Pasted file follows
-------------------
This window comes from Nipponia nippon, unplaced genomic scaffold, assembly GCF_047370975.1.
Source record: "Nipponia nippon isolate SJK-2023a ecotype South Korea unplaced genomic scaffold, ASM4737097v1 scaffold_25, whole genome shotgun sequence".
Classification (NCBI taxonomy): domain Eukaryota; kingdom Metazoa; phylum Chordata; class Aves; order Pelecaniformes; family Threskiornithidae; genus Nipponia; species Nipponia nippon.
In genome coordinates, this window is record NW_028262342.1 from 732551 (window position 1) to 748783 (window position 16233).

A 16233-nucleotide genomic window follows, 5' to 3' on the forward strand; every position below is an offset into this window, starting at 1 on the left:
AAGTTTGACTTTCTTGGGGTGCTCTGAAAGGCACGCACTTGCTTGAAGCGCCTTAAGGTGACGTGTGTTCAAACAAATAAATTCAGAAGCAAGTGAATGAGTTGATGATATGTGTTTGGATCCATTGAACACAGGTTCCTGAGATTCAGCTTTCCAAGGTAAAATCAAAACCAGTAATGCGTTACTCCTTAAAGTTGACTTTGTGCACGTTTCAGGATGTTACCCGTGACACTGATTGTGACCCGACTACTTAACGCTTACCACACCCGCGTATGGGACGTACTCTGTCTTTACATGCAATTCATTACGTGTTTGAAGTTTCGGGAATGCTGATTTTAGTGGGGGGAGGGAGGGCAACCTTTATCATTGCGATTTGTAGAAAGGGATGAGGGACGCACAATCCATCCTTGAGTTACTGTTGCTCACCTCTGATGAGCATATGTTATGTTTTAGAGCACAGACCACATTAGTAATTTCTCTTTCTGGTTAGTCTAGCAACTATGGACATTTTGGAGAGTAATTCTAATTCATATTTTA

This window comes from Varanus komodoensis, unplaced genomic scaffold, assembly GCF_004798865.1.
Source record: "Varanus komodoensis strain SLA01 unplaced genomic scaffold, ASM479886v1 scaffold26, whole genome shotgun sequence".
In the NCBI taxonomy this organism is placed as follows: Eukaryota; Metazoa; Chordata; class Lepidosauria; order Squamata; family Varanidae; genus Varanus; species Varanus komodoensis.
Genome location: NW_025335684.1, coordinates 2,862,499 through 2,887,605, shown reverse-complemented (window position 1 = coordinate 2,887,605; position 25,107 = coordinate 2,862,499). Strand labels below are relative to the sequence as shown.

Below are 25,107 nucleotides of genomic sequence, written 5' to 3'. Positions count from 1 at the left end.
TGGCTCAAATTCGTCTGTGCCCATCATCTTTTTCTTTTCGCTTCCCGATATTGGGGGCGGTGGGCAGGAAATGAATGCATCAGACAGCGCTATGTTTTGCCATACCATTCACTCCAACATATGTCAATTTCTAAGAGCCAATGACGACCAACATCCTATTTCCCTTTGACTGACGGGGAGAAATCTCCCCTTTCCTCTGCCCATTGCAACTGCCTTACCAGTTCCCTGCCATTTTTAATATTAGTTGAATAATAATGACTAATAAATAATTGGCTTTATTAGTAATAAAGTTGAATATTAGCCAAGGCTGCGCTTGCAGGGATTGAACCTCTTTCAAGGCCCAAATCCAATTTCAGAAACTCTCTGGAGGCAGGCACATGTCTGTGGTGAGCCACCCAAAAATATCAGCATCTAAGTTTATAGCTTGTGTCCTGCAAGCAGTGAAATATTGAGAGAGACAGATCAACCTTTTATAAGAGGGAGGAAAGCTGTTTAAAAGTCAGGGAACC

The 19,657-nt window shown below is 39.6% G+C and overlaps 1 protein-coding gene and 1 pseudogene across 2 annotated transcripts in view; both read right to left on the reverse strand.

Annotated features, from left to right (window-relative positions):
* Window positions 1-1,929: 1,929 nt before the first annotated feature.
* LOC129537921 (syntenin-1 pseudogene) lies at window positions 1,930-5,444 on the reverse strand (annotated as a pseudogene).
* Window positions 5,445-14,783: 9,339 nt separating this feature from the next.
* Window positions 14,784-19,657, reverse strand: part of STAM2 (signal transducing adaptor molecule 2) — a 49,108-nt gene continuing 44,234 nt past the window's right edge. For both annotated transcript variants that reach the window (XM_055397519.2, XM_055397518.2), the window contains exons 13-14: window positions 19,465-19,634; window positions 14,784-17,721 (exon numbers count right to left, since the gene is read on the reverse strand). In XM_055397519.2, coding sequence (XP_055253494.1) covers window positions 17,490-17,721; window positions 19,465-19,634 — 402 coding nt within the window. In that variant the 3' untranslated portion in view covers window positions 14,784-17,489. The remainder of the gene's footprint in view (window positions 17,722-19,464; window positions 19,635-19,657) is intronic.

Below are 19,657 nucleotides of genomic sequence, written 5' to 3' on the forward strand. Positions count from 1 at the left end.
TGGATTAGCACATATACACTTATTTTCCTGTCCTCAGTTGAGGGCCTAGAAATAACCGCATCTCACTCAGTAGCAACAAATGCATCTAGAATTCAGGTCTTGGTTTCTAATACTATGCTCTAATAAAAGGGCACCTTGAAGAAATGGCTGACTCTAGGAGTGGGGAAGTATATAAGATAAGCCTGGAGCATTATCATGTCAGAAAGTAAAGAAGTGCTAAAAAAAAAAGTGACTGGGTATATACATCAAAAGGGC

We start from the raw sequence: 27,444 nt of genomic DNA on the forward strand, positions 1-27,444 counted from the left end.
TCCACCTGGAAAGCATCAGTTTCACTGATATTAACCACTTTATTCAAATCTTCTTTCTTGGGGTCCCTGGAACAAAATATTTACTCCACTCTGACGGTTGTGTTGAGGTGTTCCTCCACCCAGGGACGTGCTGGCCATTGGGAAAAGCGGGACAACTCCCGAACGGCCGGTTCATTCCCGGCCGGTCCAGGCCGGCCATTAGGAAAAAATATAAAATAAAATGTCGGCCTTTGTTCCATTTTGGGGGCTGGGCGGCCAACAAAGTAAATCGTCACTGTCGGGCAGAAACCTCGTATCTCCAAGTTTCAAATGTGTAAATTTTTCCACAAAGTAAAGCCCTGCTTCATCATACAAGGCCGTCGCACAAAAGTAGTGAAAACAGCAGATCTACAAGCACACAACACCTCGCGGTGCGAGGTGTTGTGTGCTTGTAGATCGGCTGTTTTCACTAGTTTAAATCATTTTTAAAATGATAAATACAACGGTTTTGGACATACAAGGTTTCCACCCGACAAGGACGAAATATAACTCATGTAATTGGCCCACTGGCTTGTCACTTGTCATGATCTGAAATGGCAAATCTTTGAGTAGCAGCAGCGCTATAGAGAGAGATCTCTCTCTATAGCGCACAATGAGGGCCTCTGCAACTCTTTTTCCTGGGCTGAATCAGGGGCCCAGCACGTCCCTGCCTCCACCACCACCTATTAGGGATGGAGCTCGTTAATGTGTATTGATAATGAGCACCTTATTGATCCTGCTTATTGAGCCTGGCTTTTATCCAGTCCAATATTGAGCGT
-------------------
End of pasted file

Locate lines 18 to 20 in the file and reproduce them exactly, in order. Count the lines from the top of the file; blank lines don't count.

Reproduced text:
* Window positions 14,784-19,657, reverse strand: part of STAM2 (signal transducing adaptor molecule 2) — a 49,108-nt gene continuing 44,234 nt past the window's right edge. For both annotated transcript variants that reach the window (XM_055397519.2, XM_055397518.2), the window contains exons 13-14: window positions 19,465-19,634; window positions 14,784-17,721 (exon numbers count right to left, since the gene is read on the reverse strand). In XM_055397519.2, coding sequence (XP_055253494.1) covers window positions 17,490-17,721; window positions 19,465-19,634 — 402 coding nt within the window. In that variant the 3' untranslated portion in view covers window positions 14,784-17,489. The remainder of the gene's footprint in view (window positions 17,722-19,464; window positions 19,635-19,657) is intronic.

Below are 19,657 nucleotides of genomic sequence, written 5' to 3' on the forward strand. Positions count from 1 at the left end.
TGGATTAGCACATATACACTTATTTTCCTGTCCTCAGTTGAGGGCCTAGAAATAACCGCATCTCACTCAGTAGCAACAAATGCATCTAGAATTCAGGTCTTGGTTTCTAATACTATGCTCTAATAAAAGGGCACCTTGAAGAAATGGCTGACTCTAGGAGTGGGGAAGTATATAAGATAAGCCTGGAGCATTATCATGTCAGAAAGTAAAGAAGTGCTAAAAAAAAAAGTGACTGGGTATATACATCAAAAGGGC